Warren, other candidates at debate rip 'rigged' Trump economy for boosting the wealthy

Image: The first Democratic debate -- a two-night event -- is hosted by NBC
The first Democratic debate -- a two-night event -- is hosted by NBC News, MSNBC and Telemundo and will air live across all three networks starting at 9 p.m. ET. Copyright Chelsea Stahl NBC News
Copyright Chelsea Stahl NBC News
By Alex Seitz-Wald with NBC News Politics
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The first night of the first 2020 Democratic presidential primary debate kicked off in Miami, showcasing the sprawling field.


MIAMI -- At the first debate of the 2020 Democratic presidential primary, Sen. Elizabeth Warren, D-Mass., said "corruption, plain and simple" is preventing millions of Americans from benefiting from the robust economy.

Pressed about her desire to enact sweeping economic reforms, such as a new tax on wealth, Warren said it's necessary even though the economy is growing under President Donald Trump because, she said, the status quo is helping wealthy and corporations, but not average people -- "drug companies, but not people who need to get their prescription filled."

Watch the Democratic debate here and follow our live blog and fact checks here.

Other candidates agreed the economy is nor working for many Americans. Sen. Amy Klobuchar, D-Minn., said Trump is "gloating" in the White House, while former Texas Rep. Beto O'Rourke switched into Spanish to speak about inequities and then turned to English to slam the "rigged" economy that he said helps the wealthy and corporations.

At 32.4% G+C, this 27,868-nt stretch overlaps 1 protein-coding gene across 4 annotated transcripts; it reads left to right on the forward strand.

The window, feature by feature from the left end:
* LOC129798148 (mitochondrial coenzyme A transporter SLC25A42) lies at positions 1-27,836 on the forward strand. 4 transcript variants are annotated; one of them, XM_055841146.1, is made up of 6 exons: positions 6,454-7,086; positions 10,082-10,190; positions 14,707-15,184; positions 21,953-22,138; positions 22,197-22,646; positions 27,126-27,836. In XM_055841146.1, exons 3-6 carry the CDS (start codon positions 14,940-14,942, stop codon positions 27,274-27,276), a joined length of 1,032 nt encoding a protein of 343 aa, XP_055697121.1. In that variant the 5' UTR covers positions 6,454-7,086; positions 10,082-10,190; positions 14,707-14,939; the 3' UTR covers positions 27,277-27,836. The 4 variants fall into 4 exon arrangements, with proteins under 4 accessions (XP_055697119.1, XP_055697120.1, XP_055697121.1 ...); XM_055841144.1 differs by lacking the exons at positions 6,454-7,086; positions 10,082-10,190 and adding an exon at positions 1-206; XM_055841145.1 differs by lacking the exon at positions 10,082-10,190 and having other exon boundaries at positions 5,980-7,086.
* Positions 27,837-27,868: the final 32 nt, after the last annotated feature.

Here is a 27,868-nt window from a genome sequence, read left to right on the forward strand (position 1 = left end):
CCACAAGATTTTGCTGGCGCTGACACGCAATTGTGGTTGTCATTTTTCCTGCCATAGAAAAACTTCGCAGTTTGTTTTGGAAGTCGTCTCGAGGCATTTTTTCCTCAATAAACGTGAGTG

The debate is the first chance many Americans will get to see the largest and most diverse presidential primary field in history.

Warren is the biggest name on stage Wednesday thanks to a recent surge in polls that revived her campaign after initial stumbles. Also centerstage is O'Rourke, whose campaign has been headed in the opposite trajectory of late.

Alongside them are Sens. Cory Booker, D-N.J., and Amy Klobuchar, D-Minn., who have yet to gain the traction many expected they would.

And on the wings are lesser-known candidates eager for a breakout moment.

There's former Housing Secretary Julián Castro, the only Latino in the field who has struggled to attract attention so far; Washington Gov. Jay Inslee, who is running a campaign focused almost exclusively on fighting climate change; Rep. Tulsi Gabbard, D-Hawaii, a vocal critic of American foreign policy; Rep. Tim Ryan, D-Ohio, who has touted his ability to win Rust Belt voters; New York City Mayor Bill de Blasio, who says he has made progressive accomplishments others only talk about; and former Maryland Rep. John Delaney, a moderate who has sharply criticized Sanders and Warren.

The debate is moderated by Savannah Guthrie of "Today," Lester Holt of "Nightly News," Jose Diaz-Balart of Telemundo, Rachel Maddow of MSNBC and Chuck Todd of "Meet the Press."

Twenty of the 25 declared candidates qualified for the Miami debate, which will continue Thursday night with another slate of 10 contenders, including former Vice President Joe Biden, Sen. Bernie Sanders, I-Vt., and Mayor Pete Buttigieg of South Bend, Indiana.

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